Tim Roll-Pickering

Tim Roll-Pickering

65p

249 comments posted · 1 followers · following 0

40 weeks ago @ http://www.conservativ... - You're either for Trum... · 0 replies · +1 points

You'd have to get a court to uphold that one and I'm not sure that's the best place to work it out. There is a strong case that Trump has been incompetent in over whipping up the crowds rather than scheming to take power through a mob - that he was encouraging the crowds so they would go and shout outside Congress and generate the image of politicians in Washington denying the "genuine" outcome of the election despite the people outside which would in turn stand him in good stead for a 2024 bid. It would not have been the first time results were challenged at this stage or protests made but to the best of my knowledge previous candidates kept themselves out of it. The 14th amendment would take significant time to rule on and determine if Trump actually is guilty.

The problem with the 25th is that the get out clause is effectively weighted in Trump's favour. The Vice President and a majority of the Cabinet (*) can declare the President incapable and the Veep becomes acting President. However the President can declare themselves capable to retake power. If the Veep and the majority of Cabinet continue to assert otherwise then Congress resolves the dispute but the default is the President retakes unless both houses vote otherwise by 2/3 majority. There's also a 21 day limit in there but that seems to be aiming at providing a definite time limit for a decision rather than allowing a filibuster to keep the President out of power for a few weeks.

Trump could immediately declare himself capable and get a quick vote in Congress. It is not certain a 2/3 majority of the House would vote to keep him out (whereas under impeachment only an ordinary majority is required). If that vote failed then he would have a strong chance to retake power immediately. This is the one part of the 25th amendment that has never been put to the test.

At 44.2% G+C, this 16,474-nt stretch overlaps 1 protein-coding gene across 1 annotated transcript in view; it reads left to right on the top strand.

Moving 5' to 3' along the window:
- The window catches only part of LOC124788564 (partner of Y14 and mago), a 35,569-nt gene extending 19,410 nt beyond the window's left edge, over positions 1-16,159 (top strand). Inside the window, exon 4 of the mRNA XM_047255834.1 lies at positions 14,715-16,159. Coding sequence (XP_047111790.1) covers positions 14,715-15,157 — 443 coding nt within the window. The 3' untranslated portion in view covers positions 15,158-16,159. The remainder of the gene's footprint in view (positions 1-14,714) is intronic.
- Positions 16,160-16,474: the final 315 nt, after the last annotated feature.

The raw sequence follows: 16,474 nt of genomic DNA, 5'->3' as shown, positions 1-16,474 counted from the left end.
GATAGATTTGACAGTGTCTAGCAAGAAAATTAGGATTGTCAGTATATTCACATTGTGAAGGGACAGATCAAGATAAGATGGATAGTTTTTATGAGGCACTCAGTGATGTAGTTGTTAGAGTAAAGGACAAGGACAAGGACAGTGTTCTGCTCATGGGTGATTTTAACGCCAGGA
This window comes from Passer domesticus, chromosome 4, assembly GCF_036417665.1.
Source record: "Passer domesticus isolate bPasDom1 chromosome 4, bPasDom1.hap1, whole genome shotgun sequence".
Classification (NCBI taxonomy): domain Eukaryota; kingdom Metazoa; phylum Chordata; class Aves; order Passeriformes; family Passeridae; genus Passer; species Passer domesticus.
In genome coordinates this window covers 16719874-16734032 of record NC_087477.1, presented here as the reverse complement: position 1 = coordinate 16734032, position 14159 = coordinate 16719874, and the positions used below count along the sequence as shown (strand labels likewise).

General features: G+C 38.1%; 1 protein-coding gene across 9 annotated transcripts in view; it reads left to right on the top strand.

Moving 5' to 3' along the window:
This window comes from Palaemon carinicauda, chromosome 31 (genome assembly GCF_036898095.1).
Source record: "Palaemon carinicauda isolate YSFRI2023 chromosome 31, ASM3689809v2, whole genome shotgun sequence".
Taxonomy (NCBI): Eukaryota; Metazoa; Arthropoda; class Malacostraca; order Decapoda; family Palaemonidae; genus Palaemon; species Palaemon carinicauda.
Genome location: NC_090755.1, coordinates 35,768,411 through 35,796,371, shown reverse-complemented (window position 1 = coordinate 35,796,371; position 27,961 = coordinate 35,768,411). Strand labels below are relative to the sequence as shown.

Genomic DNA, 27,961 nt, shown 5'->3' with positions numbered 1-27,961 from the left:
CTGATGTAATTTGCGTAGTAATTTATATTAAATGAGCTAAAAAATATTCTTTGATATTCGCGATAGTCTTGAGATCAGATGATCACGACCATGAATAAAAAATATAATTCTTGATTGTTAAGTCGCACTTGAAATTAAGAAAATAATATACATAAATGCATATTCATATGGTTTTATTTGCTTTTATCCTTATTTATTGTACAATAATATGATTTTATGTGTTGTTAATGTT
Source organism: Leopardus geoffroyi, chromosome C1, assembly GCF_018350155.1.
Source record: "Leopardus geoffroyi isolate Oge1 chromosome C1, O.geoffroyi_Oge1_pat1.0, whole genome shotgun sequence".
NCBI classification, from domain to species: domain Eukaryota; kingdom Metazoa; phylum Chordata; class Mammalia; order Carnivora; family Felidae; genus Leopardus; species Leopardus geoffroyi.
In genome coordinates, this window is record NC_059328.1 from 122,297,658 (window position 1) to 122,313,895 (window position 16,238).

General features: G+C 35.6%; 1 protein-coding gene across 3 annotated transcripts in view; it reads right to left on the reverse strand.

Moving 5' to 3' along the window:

(* Congress has the power to designate some other body by law but to the best of my knowledge this hasn't happened yet. This provision would seem to be expecting Congress in a time of political peace to designate alternative bodies that can exercise the power in a time of crisis. Given nearly all national political office holders are based in Washington the power in wartime could be given to a sort of "shadow cabinet" based in say Kansas who could support a Veep kept out of the capital to declare a disability in the event that Washington is under attack or destroyed. Or it could provide for an alternative body that isn't appointed by and loyal to the President who could make a decision. But I don't think it allows for Congress in the heat of the moment to pick an alternative to the Cabinet to get the result it wants.)

66 weeks ago @ http://www.conservativ... - Alec Shelbrooke: We’... · 4 replies · +1 points

Officially Brexit and the loss of MEPs means the cut in the number of elected representatives has already happened. Cutting MPs from 650 to 600 would only ever have had a tiny cost benefit and was something of a kneejerk populist move in the late 2000s. Hence that part of the policy was dropped by the 2019 manifesto.

66 weeks ago @ http://www.conservativ... - Alec Shelbrooke: We’... · 0 replies · +1 points

Na h-Eileanan an Iar was not so much paired pre 1918 as split - the representation was based on the historic counties or Ross & Cromarty and Inverness-shire. Whilst not the worst example of the way the Scottish Highlands and Islands used to be represented (that must surely go to the old practice of some counties being represented only in alternating Parliaments!) it wasn't the best and the nature of MPs and representation has changed a lot since the days of "Thanks for electing me; see you in seven years!" Given the scattered and very remote nature of the islands a special exception seems reasonable.

Ynys Mon is more unusual - to the best of my recollection nobody was talking about this one in the 2000s & 2010s and it feels awfully convenient that it only comes up after the last change of party there. It has bridges to the mainland and so is more like Skye than the outer Scottish islands.